"The Mojo and The Sayso" delivers a searing look at coping with the worst grief
"What happened that night?" "What happened that night?"
A lead in, certainly, to a mystery, one to be solved at the end of a night as the audience finally goes, "Oh, yeah. That's what happened that night."
The question is part and parcel of the poetic "The Mojo and The Sayso," the comedy/drama that opened in the Milwaukee Rep's Stiemke Theater under the co-production of the Bronzeville Arts Ensemble and Madison's Theatre Lila.
The event prompting the question was the shooting of a black boy by a drunk plainclothes cop in New York. The boy, Linus, and his father Acts (Gavin Lawrence) were walking before dawn, on their way to Acts' job at an automobile junkyard.
There is a temptation to look at "Mojo" as a play about the horrors of the shootings of black kids by white cops in recent years. It could be the poster play for Black Lives Matter, given that this is a production by a black theater company under a residency with The Milwaukee Rep.
The whole joint effort is laudable, and there is hope that these kinds of cooperative efforts expand and continue in our city. But this play is not about Black Lives Matter or about police brutality or even, necessarily, the black experience.
This is a play about family, about grief, about loss, about coping when the absolute worst possible thing in the world happens to you. It's about finding everybody's truth about "what happened that night."
The family includes Acts, his wife Awilda (Marvette Knight) and son Walter (Isayah Phillips) who was Linus' big brother. And the way they have each tried to deal with the grief is stark.
Acts is building a car in their living room. The car dominates the warm and homey set of a family living in Jamaica, Queens, which is presumably where the play is set. The design by Christopher Dunham is so profound and special that the car becomes its own character in the play. It not only dominates the room, but it dominates lives – both Acts' and Awilda's.
Awilda has chosen the path of religious faith as the succor for her pain. She has pledged her devotion to a pastor (Wigasi Brant). She lights candles for a particular mood that she believes will help her get through yet another day. Before she goes to church, she searches for her white gloves to match her dress, shoes and purse. It would be easy to see this as a symbol of sort, but it's better to just assume that this is a woman searching for some order in the daily chaos that is her life.
The relationship between husband and wife has, like most relationships, its ups and downs. She feels neglected by his work on the car. He feels spurned by her relationship with the pastor. He shouts, and she is shocked by his brutality. She loves to reminisce about their walk down the street together. He loves to reminisce about the night he first saw her. He holds her, tenderly. She gently places a hand on his shoulder.
And then there is Walter.
His mother describes him as being a young man with a "bomb for a heart and a grenade for a soul." He calls himself "Blood," instead of Walter. He carries a gun and a knife. His vision of a man has taken hold, and he's trying to come to grips with what he thinks he should be.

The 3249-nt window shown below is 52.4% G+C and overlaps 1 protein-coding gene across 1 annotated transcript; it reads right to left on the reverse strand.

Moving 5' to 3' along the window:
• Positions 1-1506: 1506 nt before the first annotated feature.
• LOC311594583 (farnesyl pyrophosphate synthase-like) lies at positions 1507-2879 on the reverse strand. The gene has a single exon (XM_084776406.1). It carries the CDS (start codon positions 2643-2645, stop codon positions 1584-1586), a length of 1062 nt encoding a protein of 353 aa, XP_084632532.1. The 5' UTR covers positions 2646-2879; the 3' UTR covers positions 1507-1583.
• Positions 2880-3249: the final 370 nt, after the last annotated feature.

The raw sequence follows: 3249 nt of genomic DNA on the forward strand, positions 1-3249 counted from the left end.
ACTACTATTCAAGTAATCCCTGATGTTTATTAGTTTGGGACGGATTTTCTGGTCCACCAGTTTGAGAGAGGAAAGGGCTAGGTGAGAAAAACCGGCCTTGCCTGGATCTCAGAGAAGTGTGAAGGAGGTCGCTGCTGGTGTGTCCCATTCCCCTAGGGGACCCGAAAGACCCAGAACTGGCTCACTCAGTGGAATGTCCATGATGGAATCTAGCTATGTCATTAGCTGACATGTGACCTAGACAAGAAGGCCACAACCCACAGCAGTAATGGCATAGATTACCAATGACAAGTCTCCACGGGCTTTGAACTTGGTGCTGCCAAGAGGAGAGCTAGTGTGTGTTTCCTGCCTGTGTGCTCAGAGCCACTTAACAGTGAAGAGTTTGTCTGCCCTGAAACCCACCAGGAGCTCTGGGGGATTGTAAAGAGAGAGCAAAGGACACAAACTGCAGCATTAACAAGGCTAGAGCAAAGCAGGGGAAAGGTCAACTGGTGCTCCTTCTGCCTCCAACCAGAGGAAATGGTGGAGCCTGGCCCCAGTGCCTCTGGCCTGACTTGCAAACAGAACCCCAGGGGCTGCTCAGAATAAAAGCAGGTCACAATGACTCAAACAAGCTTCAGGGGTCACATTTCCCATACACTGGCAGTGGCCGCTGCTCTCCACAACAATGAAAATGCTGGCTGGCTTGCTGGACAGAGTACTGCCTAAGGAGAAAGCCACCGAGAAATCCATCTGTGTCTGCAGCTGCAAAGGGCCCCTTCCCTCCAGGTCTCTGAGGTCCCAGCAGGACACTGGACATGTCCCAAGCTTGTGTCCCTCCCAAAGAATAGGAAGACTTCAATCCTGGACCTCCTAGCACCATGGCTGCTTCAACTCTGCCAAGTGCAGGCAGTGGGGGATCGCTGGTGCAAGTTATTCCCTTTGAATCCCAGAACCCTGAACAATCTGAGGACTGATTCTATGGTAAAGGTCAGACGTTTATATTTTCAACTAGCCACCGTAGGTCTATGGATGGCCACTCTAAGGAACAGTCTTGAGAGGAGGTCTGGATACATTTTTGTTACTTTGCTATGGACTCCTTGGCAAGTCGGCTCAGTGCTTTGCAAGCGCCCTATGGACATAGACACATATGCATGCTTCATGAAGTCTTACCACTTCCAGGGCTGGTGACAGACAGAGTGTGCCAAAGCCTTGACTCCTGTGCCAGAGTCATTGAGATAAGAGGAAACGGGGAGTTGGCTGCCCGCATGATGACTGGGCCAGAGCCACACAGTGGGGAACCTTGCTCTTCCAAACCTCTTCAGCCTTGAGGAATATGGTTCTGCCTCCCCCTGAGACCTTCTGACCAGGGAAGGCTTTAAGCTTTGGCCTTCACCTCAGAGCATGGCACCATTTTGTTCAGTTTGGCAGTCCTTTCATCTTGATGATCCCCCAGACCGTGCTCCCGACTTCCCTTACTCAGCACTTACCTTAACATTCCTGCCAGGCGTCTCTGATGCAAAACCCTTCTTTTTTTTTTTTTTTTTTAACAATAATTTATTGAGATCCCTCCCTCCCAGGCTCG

"I would have liked to walk in the courtroom where they acquitted the cop that shot my brother in the back with my guns drawn and announce, 'Alright, gentlemen. I'm taking over.'"
This four-person cast under the direction of Theatre Lila's Jessica Lanius is a marvelous ensemble. Lawrence and Knight absolutely crackle with a kind of electric energy that lights the stage and demands close attention. Phillips captures the conflicted young man who either wants to be a killer or a help to his mother and father. And Brant is the slithery and sanctimonious embodiment of the predator in a preacher's clothes.
The scene between Phillips and Brant near the end of the play is one of the most chilling I've ever seen on a stage, reminiscent of the brutality seen in "Trainspotting."
Opening night was a triumph for Bronzeville. It was a capacity crowd on a Thursday night for a play centered around a pressing social issue.
But the real triumph has almost nothing to do with being black, white or any other color.
The real triumph is that given this opportunity, this company, under the brilliance of Producing Artistic Director Malkia Stampley, delivered a compelling evening of theater that can stand with any company in this city.
As they late Muddy Waters sang, "They got their mojo workin'"
"The Mojo and The Sayso" runs only through Jan. 30 and information on showtimes and tickets is available here.
Production Credits: Director Jessica Lanius; Assistant Director, Karl Iglesias, Scenic Design, Christopher dunham; Lighting Design, Nick Belley; Sound Design, GW Rodriguez; Assistant Sound Design, Ike Yen; Costume Design, Sheri Williams Pannell; Props Design, Madelyn Yee; Technical Director, Brian Miracle; Stage Manager, Martinique Barthel-Steer; Assistant Stage Manager, Jenniuer Latimore; Wardrobe Manager, Torrine Davis; Scenie Carpentnter, Jeff Holub; The Rep Resident Crew; Dave Hicks; Master Electrician, Brian Hatfield.
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